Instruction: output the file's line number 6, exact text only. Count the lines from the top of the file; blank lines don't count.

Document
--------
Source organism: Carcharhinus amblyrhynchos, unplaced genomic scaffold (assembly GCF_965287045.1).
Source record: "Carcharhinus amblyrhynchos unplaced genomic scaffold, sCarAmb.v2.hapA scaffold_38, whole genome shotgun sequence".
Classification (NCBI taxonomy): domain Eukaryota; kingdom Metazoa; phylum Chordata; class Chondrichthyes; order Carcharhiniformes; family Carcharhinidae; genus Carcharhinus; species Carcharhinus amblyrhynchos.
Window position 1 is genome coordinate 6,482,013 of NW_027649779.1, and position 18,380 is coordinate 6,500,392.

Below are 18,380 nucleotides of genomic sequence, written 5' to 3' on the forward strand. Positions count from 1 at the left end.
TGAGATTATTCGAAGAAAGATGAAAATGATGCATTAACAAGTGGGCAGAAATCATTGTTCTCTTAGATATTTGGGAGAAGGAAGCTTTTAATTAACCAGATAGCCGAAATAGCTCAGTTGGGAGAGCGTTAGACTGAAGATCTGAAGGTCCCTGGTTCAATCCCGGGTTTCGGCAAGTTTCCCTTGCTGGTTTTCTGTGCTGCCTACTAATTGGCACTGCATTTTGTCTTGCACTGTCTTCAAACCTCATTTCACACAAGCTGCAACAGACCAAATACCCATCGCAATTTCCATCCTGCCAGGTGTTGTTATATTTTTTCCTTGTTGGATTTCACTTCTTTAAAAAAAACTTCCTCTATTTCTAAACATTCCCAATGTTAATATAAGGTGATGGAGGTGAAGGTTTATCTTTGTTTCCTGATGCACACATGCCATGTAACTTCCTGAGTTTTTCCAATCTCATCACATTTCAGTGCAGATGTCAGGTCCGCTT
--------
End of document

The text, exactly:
TGAGATTATTCGAAGAAAGATGAAAATGATGCATTAACAAGTGGGCAGAAATCATTGTTCTCTTAGATATTTGGGAGAAGGAAGCTTTTAATTAACCAGATAGCCGAAATAGCTCAGTTGGGAGAGCGTTAGACTGAAGATCTGAAGGTCCCTGGTTCAATCCCGGGTTTCGGCAAGTTTCCCTTGCTGGTTTTCTGTGCTGCCTACTAATTGGCACTGCATTTTGTCTTGCACTGTCTTCAAACCTCATTTCACACAAGCTGCAACAGACCAAATACCCATCGCAATTTCCATCCTGCCAGGTGTTGTTATATTTTTTCCTTGTTGGATTTCACTTCTTTAAAAAAAACTTCCTCTATTTCTAAACATTCCCAATGTTAATATAAGGTGATGGAGGTGAAGGTTTATCTTTGTTTCCTGATGCACACATGCCATGTAACTTCCTGAGTTTTTCCAATCTCATCACATTTCAGTGCAGATGTCAGGTCCGCTT